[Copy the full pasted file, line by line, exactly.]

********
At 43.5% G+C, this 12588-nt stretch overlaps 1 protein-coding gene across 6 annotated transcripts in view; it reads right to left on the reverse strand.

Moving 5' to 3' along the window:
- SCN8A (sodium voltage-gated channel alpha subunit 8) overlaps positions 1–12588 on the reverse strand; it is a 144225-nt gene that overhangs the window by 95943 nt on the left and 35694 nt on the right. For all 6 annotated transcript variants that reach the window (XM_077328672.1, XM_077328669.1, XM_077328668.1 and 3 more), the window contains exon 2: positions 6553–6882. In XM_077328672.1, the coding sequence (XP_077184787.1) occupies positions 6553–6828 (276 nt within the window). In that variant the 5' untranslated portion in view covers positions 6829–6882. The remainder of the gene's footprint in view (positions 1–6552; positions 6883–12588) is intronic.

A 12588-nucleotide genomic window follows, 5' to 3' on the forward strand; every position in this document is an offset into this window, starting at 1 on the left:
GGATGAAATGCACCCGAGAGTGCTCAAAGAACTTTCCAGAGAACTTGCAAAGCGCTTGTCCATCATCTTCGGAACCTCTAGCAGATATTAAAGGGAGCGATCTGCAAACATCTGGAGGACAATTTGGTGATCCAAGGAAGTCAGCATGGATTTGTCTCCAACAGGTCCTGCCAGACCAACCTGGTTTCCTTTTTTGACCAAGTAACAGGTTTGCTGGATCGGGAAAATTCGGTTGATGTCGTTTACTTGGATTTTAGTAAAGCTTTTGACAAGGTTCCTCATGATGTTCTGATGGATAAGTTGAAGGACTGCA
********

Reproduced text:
At 43.5% G+C, this 12588-nt stretch overlaps 1 protein-coding gene across 6 annotated transcripts in view; it reads right to left on the reverse strand.

Moving 5' to 3' along the window:
- SCN8A (sodium voltage-gated channel alpha subunit 8) overlaps positions 1–12588 on the reverse strand; it is a 144225-nt gene that overhangs the window by 95943 nt on the left and 35694 nt on the right. For all 6 annotated transcript variants that reach the window (XM_077328672.1, XM_077328669.1, XM_077328668.1 and 3 more), the window contains exon 2: positions 6553–6882. In XM_077328672.1, the coding sequence (XP_077184787.1) occupies positions 6553–6828 (276 nt within the window). In that variant the 5' untranslated portion in view covers positions 6829–6882. The remainder of the gene's footprint in view (positions 1–6552; positions 6883–12588) is intronic.

A 12588-nucleotide genomic window follows, 5' to 3' on the forward strand; every position in this document is an offset into this window, starting at 1 on the left:
GGATGAAATGCACCCGAGAGTGCTCAAAGAACTTTCCAGAGAACTTGCAAAGCGCTTGTCCATCATCTTCGGAACCTCTAGCAGATATTAAAGGGAGCGATCTGCAAACATCTGGAGGACAATTTGGTGATCCAAGGAAGTCAGCATGGATTTGTCTCCAACAGGTCCTGCCAGACCAACCTGGTTTCCTTTTTTGACCAAGTAACAGGTTTGCTGGATCGGGAAAATTCGGTTGATGTCGTTTACTTGGATTTTAGTAAAGCTTTTGACAAGGTTCCTCATGATGTTCTGATGGATAAGTTGAAGGACTGCA